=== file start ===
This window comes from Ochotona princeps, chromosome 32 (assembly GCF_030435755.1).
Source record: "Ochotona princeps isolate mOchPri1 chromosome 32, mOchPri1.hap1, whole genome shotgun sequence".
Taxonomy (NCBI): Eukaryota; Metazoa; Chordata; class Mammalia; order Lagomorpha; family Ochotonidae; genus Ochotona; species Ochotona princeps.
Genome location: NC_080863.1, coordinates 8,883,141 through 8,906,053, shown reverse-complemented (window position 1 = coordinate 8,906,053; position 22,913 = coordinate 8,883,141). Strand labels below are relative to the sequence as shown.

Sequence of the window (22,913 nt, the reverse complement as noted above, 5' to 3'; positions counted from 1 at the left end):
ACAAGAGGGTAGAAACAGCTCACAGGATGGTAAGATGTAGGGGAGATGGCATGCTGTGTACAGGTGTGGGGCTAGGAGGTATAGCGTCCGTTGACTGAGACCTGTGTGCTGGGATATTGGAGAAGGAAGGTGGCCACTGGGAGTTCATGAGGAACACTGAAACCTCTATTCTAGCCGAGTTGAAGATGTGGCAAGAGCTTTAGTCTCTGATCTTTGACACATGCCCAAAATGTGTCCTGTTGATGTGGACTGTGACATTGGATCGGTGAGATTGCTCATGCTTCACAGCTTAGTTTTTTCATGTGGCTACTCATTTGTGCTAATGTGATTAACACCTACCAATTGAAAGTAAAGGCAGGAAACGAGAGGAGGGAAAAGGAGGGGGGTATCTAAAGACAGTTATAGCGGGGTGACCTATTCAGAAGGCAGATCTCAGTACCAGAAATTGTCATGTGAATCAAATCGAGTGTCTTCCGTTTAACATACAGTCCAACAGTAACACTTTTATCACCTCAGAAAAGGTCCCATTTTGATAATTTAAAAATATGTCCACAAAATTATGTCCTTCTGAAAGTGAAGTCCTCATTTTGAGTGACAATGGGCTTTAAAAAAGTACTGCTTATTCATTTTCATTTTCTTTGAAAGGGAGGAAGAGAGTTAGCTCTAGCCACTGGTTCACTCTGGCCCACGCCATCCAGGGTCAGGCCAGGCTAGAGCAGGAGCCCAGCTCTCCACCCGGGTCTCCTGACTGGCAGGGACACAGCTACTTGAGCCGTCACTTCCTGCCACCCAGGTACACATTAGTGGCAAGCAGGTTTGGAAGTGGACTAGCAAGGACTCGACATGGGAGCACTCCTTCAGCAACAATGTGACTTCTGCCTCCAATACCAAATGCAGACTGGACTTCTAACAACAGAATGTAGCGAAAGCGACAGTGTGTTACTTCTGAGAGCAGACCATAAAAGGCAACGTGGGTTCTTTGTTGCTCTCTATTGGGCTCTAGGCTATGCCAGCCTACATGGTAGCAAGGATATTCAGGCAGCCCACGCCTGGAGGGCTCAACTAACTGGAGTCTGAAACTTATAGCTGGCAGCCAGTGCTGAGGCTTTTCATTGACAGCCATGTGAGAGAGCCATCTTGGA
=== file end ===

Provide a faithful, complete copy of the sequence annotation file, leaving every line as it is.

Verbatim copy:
This window comes from Ochotona princeps, chromosome 32 (assembly GCF_030435755.1).
Source record: "Ochotona princeps isolate mOchPri1 chromosome 32, mOchPri1.hap1, whole genome shotgun sequence".
Taxonomy (NCBI): Eukaryota; Metazoa; Chordata; class Mammalia; order Lagomorpha; family Ochotonidae; genus Ochotona; species Ochotona princeps.
Genome location: NC_080863.1, coordinates 8,883,141 through 8,906,053, shown reverse-complemented (window position 1 = coordinate 8,906,053; position 22,913 = coordinate 8,883,141). Strand labels below are relative to the sequence as shown.

Sequence of the window (22,913 nt, the reverse complement as noted above, 5' to 3'; positions counted from 1 at the left end):
ACAAGAGGGTAGAAACAGCTCACAGGATGGTAAGATGTAGGGGAGATGGCATGCTGTGTACAGGTGTGGGGCTAGGAGGTATAGCGTCCGTTGACTGAGACCTGTGTGCTGGGATATTGGAGAAGGAAGGTGGCCACTGGGAGTTCATGAGGAACACTGAAACCTCTATTCTAGCCGAGTTGAAGATGTGGCAAGAGCTTTAGTCTCTGATCTTTGACACATGCCCAAAATGTGTCCTGTTGATGTGGACTGTGACATTGGATCGGTGAGATTGCTCATGCTTCACAGCTTAGTTTTTTCATGTGGCTACTCATTTGTGCTAATGTGATTAACACCTACCAATTGAAAGTAAAGGCAGGAAACGAGAGGAGGGAAAAGGAGGGGGGTATCTAAAGACAGTTATAGCGGGGTGACCTATTCAGAAGGCAGATCTCAGTACCAGAAATTGTCATGTGAATCAAATCGAGTGTCTTCCGTTTAACATACAGTCCAACAGTAACACTTTTATCACCTCAGAAAAGGTCCCATTTTGATAATTTAAAAATATGTCCACAAAATTATGTCCTTCTGAAAGTGAAGTCCTCATTTTGAGTGACAATGGGCTTTAAAAAAGTACTGCTTATTCATTTTCATTTTCTTTGAAAGGGAGGAAGAGAGTTAGCTCTAGCCACTGGTTCACTCTGGCCCACGCCATCCAGGGTCAGGCCAGGCTAGAGCAGGAGCCCAGCTCTCCACCCGGGTCTCCTGACTGGCAGGGACACAGCTACTTGAGCCGTCACTTCCTGCCACCCAGGTACACATTAGTGGCAAGCAGGTTTGGAAGTGGACTAGCAAGGACTCGACATGGGAGCACTCCTTCAGCAACAATGTGACTTCTGCCTCCAATACCAAATGCAGACTGGACTTCTAACAACAGAATGTAGCGAAAGCGACAGTGTGTTACTTCTGAGAGCAGACCATAAAAGGCAACGTGGGTTCTTTGTTGCTCTCTATTGGGCTCTAGGCTATGCCAGCCTACATGGTAGCAAGGATATTCAGGCAGCCCACGCCTGGAGGGCTCAACTAACTGGAGTCTGAAACTTATAGCTGGCAGCCAGTGCTGAGGCTTTTCATTGACAGCCATGTGAGAGAGCCATCTTGGA